Who Gets The Credit?
Understand that you will always acheive so much more with a team than by yourself. Team work makes the dream work!
Have you ever noticed the list of people at the end of a movie or TV show that runs up and down your screen? Probably not. Most of us don’t even realize what this means for the most part. Once we have been excited by the stars of the show, those countless others whose names we rarely recognize mean very little. But on a greater scale, we must understand that there would be no star, no show, and no memorable moment to captivate us without the cooperation of hundreds of people behind the scenes. If we are to be successful we must develop a healthy appreciation for those who support our efforts.
As I tried to gather more information about these faceless people who grace the rolling credits, I found out that as early as the 50’s the crew members, camera men etc had their names written in stencil and placed in front of the projector. At that time, their names were on the screen for several seconds to ensure the audience had time to read each name. But as times progressed so did the star’s egos. By 1984 the credits were minimized to provide more time for the episodes. And in 1994 NBC made the move to have the credits last less than a whole second. It turned into a quick ‘bleep’ and that was it. Back then it required less editing and other professionals to make a show. Today, there are anywhere between 65 to 90 people who should be mentioned for their work on a single thirty minute sitcom. Look at the ratio, 5 or 6 stars compared to 65 or 90 behind the scenes workers. Wow, that’s amazing.
I want to point out three simple principles about the credits that can change the way we relate, network and inspire one another:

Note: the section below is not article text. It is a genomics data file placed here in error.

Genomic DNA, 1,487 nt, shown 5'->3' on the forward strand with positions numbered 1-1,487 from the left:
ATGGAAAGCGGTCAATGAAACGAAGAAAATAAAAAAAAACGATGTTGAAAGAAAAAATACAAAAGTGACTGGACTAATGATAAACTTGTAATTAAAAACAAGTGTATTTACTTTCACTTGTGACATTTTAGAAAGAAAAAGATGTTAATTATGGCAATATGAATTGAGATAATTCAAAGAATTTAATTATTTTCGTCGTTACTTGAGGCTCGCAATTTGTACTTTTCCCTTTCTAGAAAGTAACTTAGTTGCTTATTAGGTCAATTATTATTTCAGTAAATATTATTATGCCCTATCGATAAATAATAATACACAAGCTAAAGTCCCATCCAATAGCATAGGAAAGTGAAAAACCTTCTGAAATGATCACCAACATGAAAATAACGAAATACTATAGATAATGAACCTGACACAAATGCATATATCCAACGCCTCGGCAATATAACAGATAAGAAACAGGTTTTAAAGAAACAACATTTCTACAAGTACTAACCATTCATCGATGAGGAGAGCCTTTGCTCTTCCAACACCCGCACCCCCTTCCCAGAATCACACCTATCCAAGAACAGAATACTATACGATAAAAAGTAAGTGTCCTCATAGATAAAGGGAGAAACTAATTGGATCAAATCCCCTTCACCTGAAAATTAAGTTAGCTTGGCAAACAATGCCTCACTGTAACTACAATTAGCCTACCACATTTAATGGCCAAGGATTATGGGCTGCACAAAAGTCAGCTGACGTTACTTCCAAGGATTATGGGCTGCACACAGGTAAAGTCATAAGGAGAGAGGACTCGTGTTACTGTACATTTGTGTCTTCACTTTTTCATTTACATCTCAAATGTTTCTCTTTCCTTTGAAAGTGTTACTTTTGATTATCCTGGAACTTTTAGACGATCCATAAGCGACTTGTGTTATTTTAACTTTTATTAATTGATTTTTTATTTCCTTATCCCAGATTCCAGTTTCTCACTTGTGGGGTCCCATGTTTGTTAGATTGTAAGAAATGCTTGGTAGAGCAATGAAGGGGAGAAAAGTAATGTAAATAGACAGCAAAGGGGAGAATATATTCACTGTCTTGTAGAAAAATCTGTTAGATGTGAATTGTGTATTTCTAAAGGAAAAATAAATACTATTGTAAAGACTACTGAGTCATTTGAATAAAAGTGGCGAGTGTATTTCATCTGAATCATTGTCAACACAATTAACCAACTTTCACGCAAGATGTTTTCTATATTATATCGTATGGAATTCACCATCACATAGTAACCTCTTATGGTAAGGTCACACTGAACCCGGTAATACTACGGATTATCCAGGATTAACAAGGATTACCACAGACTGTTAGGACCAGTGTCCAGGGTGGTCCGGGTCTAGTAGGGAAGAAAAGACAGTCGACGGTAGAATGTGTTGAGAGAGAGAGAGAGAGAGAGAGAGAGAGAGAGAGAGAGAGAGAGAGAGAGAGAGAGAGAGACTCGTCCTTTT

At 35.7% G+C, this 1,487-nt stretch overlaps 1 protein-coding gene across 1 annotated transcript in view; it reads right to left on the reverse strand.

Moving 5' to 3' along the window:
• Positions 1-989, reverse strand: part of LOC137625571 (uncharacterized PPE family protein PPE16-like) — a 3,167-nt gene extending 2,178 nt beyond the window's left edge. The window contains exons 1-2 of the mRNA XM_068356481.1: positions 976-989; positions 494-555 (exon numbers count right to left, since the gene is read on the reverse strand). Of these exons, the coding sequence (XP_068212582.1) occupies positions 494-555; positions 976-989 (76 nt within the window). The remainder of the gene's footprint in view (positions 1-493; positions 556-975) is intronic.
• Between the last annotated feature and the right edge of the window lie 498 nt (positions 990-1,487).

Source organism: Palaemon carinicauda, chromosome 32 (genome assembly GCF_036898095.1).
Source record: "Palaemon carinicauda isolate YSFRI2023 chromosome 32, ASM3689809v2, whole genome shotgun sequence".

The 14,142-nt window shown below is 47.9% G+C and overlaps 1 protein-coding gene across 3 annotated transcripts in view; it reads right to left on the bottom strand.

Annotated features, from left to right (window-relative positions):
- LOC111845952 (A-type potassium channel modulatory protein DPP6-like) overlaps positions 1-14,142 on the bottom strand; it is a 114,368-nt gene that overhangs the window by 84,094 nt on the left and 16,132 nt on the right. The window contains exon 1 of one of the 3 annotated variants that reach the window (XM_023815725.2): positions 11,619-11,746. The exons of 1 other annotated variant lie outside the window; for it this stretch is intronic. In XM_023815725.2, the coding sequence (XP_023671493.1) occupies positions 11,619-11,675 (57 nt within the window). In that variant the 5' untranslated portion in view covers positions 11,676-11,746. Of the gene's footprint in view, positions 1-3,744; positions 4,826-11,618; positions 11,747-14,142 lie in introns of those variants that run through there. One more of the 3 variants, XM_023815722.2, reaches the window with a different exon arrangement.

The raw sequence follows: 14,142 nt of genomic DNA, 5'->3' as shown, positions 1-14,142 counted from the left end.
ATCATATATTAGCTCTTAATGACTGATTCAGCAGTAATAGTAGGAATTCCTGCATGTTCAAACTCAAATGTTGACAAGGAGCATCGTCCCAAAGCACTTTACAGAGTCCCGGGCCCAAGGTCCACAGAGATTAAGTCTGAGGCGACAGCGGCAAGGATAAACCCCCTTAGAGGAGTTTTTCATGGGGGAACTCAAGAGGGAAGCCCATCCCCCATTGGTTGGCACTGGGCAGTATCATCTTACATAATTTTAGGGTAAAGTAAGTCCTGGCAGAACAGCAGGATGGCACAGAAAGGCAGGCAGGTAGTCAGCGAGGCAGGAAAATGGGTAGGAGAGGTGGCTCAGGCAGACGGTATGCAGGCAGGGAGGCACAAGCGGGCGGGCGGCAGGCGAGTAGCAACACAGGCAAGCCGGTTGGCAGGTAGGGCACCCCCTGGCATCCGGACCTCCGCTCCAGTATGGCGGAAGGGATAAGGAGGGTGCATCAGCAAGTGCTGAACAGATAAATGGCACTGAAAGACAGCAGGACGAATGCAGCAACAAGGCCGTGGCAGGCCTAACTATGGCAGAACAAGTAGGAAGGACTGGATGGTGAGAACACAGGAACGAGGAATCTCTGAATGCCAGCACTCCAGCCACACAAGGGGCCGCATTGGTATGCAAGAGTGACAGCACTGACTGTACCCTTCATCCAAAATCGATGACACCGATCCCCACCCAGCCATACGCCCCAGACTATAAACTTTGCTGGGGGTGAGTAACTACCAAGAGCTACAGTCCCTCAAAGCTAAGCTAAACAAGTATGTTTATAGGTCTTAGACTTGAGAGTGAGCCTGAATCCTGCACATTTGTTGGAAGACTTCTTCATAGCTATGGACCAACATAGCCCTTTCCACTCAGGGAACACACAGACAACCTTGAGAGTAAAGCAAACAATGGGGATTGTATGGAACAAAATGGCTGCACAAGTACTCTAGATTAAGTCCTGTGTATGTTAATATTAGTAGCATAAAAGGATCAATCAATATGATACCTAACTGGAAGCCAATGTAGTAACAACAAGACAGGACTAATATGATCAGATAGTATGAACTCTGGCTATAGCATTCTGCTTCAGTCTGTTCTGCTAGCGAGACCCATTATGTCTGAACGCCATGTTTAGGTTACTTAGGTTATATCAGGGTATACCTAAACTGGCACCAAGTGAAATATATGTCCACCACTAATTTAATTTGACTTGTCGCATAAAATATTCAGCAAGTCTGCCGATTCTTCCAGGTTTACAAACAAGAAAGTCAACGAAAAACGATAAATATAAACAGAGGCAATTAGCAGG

(1) The credits roll at the end so you can see all the folks it took for you to enjoy it:
I think it is important to see the finished product then you know who to acknowledge for it. Those credits prove that being talented alone will not complete the job. It takes a collective effort of many.
(2) The credits are not listed in order of importance because they all are important:
From the boom operator to the editor, everyone is needed equally. We must never limit people’s credit to how important we feel they are. Just imagine life without their particular service.
(3) The credits prove there is greater power in community than individual stardom:
Forget what you’ve heard, even the stars know they would be nothing without their back stage support. Whatever you can do alone pales in comparison to what lies ahead of those who embrace the attitude of ‘WE’!
As you embark on your life’s journey, I hope you realize that it is going to take a lot more than your own talent to get you there; it will be the rolling credits that run after your big debut that tells the real story.
See you at the top!